America’s Most Popular Museum Gets a Big New Facility
A IRPLANES ARE THE BIGGEST THINGS IN ANY MUSEUM That’s why the National Air and Space Museum, in Washington, D.C., as big as it is, isn’t nearly big enough. On December 15, 2003, it will multiply its space by opening a new museum annex, the Udvar-Hazy Center, at Dulles Airport in northern Virginia. Udvar-Hazy (named after its principal donor) will be 984 feet long and 10 stories high and will eventually hold more than 300 planes and spacecraft.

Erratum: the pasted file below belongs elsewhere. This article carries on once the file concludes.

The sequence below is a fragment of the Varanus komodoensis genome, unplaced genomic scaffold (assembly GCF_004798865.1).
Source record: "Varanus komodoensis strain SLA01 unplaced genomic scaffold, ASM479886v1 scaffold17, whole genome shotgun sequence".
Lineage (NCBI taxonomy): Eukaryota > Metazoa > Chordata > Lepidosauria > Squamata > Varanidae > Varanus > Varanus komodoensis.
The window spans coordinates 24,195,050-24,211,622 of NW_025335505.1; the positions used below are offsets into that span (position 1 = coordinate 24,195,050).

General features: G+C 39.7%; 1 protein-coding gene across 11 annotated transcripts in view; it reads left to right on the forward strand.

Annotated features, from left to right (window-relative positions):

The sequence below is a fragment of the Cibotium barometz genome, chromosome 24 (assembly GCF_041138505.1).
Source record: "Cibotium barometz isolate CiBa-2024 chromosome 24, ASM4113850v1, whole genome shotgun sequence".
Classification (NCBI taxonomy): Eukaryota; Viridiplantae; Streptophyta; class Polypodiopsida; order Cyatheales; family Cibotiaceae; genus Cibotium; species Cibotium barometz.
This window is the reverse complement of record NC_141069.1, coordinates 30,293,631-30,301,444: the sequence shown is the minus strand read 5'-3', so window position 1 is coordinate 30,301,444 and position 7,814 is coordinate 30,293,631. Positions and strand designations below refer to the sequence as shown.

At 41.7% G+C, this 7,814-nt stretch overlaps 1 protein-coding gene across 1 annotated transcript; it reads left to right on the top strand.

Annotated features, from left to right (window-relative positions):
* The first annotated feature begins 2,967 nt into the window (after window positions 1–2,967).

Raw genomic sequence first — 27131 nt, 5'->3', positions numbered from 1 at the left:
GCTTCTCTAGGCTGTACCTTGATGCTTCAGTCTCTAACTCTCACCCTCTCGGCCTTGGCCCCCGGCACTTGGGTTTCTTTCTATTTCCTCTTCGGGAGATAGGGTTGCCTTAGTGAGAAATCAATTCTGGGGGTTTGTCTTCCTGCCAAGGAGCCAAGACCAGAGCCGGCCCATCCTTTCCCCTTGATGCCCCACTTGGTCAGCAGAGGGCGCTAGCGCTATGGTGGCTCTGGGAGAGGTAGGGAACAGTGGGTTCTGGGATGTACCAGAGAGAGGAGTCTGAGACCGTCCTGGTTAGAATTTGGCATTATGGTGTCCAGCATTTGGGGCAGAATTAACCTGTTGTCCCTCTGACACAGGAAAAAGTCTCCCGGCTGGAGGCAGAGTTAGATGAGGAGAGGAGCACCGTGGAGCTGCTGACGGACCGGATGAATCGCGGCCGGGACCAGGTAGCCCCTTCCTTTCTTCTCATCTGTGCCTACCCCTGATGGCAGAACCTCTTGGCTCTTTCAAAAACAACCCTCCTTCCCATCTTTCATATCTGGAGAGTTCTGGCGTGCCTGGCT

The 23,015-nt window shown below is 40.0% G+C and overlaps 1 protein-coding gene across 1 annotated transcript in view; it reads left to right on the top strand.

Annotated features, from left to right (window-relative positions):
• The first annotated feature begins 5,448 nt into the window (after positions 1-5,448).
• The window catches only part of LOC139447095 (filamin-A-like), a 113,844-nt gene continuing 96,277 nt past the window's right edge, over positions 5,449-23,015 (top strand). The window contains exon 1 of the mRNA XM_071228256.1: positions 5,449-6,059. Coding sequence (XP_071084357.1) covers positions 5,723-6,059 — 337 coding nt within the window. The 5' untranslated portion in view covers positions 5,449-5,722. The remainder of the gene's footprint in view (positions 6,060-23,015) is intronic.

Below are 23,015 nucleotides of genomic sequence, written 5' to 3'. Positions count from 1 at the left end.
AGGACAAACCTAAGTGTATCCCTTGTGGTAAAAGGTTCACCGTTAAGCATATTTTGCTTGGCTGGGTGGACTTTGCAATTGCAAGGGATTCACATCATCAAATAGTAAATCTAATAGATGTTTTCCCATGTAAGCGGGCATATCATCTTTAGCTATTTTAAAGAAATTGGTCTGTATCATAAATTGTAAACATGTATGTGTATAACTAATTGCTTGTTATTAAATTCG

Historic craft have been arriving from all over the world. . In June, 2003, one of only five surviving Air France Concordes made a last flight from Paris to Dulles to take up residence. In August, 2003, the center unveiled the fully refurbished Enola Gay, the B-29 that dropped the atomic bomb (a historical first) on Hiroshima (in an apolitical display to avoid the controversy that thwarted its planned showing at the main museum in 1995). Other highlights are the original prototype for the Boeing 707 and a B-17 nicknamed the Swoose that flew bombing missions in the Philippines, Lingayen Gulf, and Borneo; its captain named his daughter after it, and she grew up to be the actress Swoosie Kurtz. The center will include not only hundreds of restored aircraft and space-craft hut also a hangar where the public can watch historic planes being restored and, for a decidedly unromantic view of where all that history leads, an observation tower for watching the planes at Dulles take off and land. For information, go to www.nasm.si.edu/nasm/ext.
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